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Betts v. United States

United States District Court, N.D. Illinois, Eastern Division

June 25, 2015



ROBERT M. DOW, Jr., District Judge.

For the reasons set forth below, the Court denies Petitioner's motion to vacate, set aside, or correct his conviction and sentence under 28 U.S.C. § 2255 [1] on the ground that the petition is time-barred under the one-year statute of limitations that applies to federal habeas corpus petitions under the Antiterrorism and Effective Death Penalty Act. The Court declines to certify any issue for appeal pursuant to 28 U.S.C. § 2253(c)(2), and directs the Clerk to enter judgment in favor of the United States.

I. Background

In September 2008, Petitioner Dexter Betts pled guilty to one count of distributing in excess of 50 grams of crack cocaine and was sentenced to 140 months in prison. See United States v. Betts, Case No. 06-cr-699-3, Dkt. 209. At Petitioner's sentencing hearing, Judge Coar found that the substance at issue was indeed crack cocaine (as charged), and not cocaine base (as Petitioner alleged). This finding triggered a 10-year mandatory minimum sentence for Petitioner. Petitioner appealed his conviction to the Seventh Circuit, arguing that the District Court erred in determining that the substance at issue was crack cocaine and that the 10-year mandatory minimum therefore applied. United States v. Betts, 2009 WL 927862 (7th Cir. 2009). On August 12, 2009, the Seventh Circuit affirmed Petitioner's sentence. United States v. Betts, 576 F.3d 738 (7th Cir. 2009). Petitioner filed a petition for writ of certiorari with the United States Supreme Court, which was denied on December 14, 2009. Betts v. United States, 558 U.S. 1092 (2009).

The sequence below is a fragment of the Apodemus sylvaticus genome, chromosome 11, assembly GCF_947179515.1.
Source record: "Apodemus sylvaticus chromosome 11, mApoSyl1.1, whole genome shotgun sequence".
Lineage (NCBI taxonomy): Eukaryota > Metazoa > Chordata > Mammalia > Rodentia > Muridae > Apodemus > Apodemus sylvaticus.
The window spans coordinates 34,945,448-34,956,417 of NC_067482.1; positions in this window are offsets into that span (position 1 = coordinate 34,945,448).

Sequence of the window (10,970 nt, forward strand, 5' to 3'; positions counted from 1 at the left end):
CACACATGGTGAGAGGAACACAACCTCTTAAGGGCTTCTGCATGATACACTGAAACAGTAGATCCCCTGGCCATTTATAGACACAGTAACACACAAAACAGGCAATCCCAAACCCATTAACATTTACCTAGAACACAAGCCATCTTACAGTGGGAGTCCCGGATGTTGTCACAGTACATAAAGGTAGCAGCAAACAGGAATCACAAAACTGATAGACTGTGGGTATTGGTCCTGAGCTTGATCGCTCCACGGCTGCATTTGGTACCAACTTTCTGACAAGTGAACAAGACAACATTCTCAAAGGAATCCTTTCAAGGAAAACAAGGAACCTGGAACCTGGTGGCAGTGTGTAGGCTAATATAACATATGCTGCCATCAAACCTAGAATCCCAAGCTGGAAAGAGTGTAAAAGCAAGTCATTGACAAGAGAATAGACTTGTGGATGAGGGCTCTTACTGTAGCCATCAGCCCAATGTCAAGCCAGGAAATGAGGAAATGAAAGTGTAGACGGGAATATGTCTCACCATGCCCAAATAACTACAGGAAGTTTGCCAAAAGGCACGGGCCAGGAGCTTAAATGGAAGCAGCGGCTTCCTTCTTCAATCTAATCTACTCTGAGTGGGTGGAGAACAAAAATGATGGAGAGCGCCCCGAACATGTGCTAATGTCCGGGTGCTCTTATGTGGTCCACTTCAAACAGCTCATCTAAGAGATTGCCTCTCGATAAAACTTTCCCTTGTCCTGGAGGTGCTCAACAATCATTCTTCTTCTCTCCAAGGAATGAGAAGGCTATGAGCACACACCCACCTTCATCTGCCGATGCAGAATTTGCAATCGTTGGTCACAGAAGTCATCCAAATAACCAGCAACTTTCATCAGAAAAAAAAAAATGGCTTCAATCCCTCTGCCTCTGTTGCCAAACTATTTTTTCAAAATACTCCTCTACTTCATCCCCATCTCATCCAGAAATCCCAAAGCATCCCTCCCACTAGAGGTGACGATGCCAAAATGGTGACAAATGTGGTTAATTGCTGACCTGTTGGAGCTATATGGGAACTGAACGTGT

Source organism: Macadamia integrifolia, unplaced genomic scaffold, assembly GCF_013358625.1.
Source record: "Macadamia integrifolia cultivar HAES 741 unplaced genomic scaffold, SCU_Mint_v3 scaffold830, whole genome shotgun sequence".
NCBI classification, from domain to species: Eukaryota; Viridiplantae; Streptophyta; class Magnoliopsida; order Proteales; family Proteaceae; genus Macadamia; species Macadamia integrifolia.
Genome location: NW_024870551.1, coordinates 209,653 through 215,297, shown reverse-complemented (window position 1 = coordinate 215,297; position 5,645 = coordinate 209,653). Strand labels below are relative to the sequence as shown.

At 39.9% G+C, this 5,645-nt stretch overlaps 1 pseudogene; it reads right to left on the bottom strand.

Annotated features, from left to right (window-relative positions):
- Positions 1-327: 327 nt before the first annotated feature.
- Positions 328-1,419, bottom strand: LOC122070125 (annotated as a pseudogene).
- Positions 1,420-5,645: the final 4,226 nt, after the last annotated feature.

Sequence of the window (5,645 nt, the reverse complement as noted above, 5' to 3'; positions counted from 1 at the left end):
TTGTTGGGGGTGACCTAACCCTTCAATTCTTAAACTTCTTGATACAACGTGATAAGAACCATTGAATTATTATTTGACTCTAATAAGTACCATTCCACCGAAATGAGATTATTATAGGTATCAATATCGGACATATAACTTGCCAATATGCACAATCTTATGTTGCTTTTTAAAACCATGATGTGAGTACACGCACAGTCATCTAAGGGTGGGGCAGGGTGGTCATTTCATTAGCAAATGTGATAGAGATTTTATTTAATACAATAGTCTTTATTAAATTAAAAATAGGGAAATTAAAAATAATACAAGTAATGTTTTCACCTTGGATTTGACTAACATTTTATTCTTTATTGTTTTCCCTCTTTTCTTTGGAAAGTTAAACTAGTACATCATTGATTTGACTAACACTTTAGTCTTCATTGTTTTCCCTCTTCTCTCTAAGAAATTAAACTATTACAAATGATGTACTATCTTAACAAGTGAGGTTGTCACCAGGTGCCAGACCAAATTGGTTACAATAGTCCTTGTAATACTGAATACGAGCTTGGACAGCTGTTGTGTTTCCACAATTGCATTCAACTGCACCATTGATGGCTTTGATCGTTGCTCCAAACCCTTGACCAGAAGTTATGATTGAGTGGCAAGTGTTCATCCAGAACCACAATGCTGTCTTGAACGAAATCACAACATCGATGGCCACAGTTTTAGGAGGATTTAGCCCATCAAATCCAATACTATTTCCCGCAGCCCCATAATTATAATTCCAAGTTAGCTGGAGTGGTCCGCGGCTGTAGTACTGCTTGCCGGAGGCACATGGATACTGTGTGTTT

On August 25, 2014, Petitioner filed his § 2255 motion in this Court, arguing that his Sixth Amendment rights were violated when the District Court found, only by a preponderance of the evidence, that the substance at issue in his offense was crack cocaine (and not cocaine base). Petitioner argues that although Judge Coar's fact-finding procedure that led to the triggering of the 10-year mandatory minimum was lawful under the then-controlling opinion of Harris v. United States, 536 U.S. 545 (2002), the Supreme Court overruled Harris on June 17, 2013 in Alleyne v. United States, holding that "[a]ny fact that, by law, increases the penalty for a crime is an element' that must be submitted to the jury and found beyond a reasonable doubt." Alleyne v. United States, 133 S.Ct. 2151, 2155 (2013).

II. Analysis